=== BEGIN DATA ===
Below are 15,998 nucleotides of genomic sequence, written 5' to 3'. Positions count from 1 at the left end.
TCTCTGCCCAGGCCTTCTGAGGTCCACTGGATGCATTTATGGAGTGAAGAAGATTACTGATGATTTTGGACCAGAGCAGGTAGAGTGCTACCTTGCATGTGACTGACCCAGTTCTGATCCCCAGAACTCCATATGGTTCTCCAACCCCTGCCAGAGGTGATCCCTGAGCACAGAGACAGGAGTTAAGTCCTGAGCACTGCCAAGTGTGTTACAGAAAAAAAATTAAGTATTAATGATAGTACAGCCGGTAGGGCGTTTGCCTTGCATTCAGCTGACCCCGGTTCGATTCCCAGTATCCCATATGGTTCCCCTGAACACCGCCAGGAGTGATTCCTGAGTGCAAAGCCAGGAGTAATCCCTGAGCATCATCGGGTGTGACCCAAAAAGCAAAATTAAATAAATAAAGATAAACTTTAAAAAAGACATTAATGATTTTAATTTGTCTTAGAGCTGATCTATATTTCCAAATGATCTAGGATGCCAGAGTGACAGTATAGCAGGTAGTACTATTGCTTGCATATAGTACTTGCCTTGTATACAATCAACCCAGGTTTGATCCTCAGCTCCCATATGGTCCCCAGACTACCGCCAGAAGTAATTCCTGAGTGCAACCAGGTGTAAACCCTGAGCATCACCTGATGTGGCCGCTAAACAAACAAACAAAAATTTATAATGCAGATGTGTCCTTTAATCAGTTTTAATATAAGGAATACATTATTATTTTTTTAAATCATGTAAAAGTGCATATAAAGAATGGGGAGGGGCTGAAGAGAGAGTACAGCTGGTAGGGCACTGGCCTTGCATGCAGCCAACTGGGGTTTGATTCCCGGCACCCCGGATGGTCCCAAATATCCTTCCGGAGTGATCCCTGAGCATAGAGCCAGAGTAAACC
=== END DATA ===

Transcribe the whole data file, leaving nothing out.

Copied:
Below are 15,998 nucleotides of genomic sequence, written 5' to 3'. Positions count from 1 at the left end.
TCTCTGCCCAGGCCTTCTGAGGTCCACTGGATGCATTTATGGAGTGAAGAAGATTACTGATGATTTTGGACCAGAGCAGGTAGAGTGCTACCTTGCATGTGACTGACCCAGTTCTGATCCCCAGAACTCCATATGGTTCTCCAACCCCTGCCAGAGGTGATCCCTGAGCACAGAGACAGGAGTTAAGTCCTGAGCACTGCCAAGTGTGTTACAGAAAAAAAATTAAGTATTAATGATAGTACAGCCGGTAGGGCGTTTGCCTTGCATTCAGCTGACCCCGGTTCGATTCCCAGTATCCCATATGGTTCCCCTGAACACCGCCAGGAGTGATTCCTGAGTGCAAAGCCAGGAGTAATCCCTGAGCATCATCGGGTGTGACCCAAAAAGCAAAATTAAATAAATAAAGATAAACTTTAAAAAAGACATTAATGATTTTAATTTGTCTTAGAGCTGATCTATATTTCCAAATGATCTAGGATGCCAGAGTGACAGTATAGCAGGTAGTACTATTGCTTGCATATAGTACTTGCCTTGTATACAATCAACCCAGGTTTGATCCTCAGCTCCCATATGGTCCCCAGACTACCGCCAGAAGTAATTCCTGAGTGCAACCAGGTGTAAACCCTGAGCATCACCTGATGTGGCCGCTAAACAAACAAACAAAAATTTATAATGCAGATGTGTCCTTTAATCAGTTTTAATATAAGGAATACATTATTATTTTTTTAAATCATGTAAAAGTGCATATAAAGAATGGGGAGGGGCTGAAGAGAGAGTACAGCTGGTAGGGCACTGGCCTTGCATGCAGCCAACTGGGGTTTGATTCCCGGCACCCCGGATGGTCCCAAATATCCTTCCGGAGTGATCCCTGAGCATAGAGCCAGAGTAAACC